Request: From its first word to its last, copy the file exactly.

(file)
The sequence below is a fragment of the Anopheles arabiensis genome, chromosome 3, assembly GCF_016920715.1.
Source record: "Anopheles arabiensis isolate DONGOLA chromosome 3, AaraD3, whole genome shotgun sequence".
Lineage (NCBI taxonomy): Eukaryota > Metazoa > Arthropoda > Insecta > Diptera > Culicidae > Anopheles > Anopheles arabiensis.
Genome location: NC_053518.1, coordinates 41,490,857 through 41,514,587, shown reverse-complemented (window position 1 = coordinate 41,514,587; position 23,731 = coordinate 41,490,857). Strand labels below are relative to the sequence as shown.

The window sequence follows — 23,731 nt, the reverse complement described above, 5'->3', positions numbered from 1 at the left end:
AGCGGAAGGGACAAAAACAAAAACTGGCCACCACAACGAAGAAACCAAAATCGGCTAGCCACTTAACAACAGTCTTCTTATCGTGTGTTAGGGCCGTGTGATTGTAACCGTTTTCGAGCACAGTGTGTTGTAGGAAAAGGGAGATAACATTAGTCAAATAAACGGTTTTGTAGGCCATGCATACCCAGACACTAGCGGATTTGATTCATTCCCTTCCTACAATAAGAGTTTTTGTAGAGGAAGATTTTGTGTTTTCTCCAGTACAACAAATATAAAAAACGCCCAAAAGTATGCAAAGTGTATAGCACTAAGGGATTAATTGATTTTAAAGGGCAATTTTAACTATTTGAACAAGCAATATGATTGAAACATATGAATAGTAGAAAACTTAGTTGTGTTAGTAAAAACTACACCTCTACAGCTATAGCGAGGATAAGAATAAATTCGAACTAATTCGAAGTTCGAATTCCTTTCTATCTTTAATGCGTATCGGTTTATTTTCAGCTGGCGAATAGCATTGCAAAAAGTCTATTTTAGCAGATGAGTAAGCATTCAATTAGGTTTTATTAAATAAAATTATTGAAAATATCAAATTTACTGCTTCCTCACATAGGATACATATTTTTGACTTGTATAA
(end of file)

The sequence below is a fragment of the Anopheles arabiensis genome, chromosome 3, assembly GCF_016920715.1.
Source record: "Anopheles arabiensis isolate DONGOLA chromosome 3, AaraD3, whole genome shotgun sequence".
Lineage (NCBI taxonomy): Eukaryota > Metazoa > Arthropoda > Insecta > Diptera > Culicidae > Anopheles > Anopheles arabiensis.
Genome location: NC_053518.1, coordinates 41,490,857 through 41,514,587, shown reverse-complemented (window position 1 = coordinate 41,514,587; position 23,731 = coordinate 41,490,857). Strand labels below are relative to the sequence as shown.

The window sequence follows — 23,731 nt, the reverse complement described above, 5'->3', positions numbered from 1 at the left end:
AGCGGAAGGGACAAAAACAAAAACTGGCCACCACAACGAAGAAACCAAAATCGGCTAGCCACTTAACAACAGTCTTCTTATCGTGTGTTAGGGCCGTGTGATTGTAACCGTTTTCGAGCACAGTGTGTTGTAGGAAAAGGGAGATAACATTAGTCAAATAAACGGTTTTGTAGGCCATGCATACCCAGACACTAGCGGATTTGATTCATTCCCTTCCTACAATAAGAGTTTTTGTAGAGGAAGATTTTGTGTTTTCTCCAGTACAACAAATATAAAAAACGCCCAAAAGTATGCAAAGTGTATAGCACTAAGGGATTAATTGATTTTAAAGGGCAATTTTAACTATTTGAACAAGCAATATGATTGAAACATATGAATAGTAGAAAACTTAGTTGTGTTAGTAAAAACTACACCTCTACAGCTATAGCGAGGATAAGAATAAATTCGAACTAATTCGAAGTTCGAATTCCTTTCTATCTTTAATGCGTATCGGTTTATTTTCAGCTGGCGAATAGCATTGCAAAAAGTCTATTTTAGCAGATGAGTAAGCATTCAATTAGGTTTTATTAAATAAAATTATTGAAAATATCAAATTTACTGCTTCCTCACATAGGATACATATTTTTGACTTGTATAA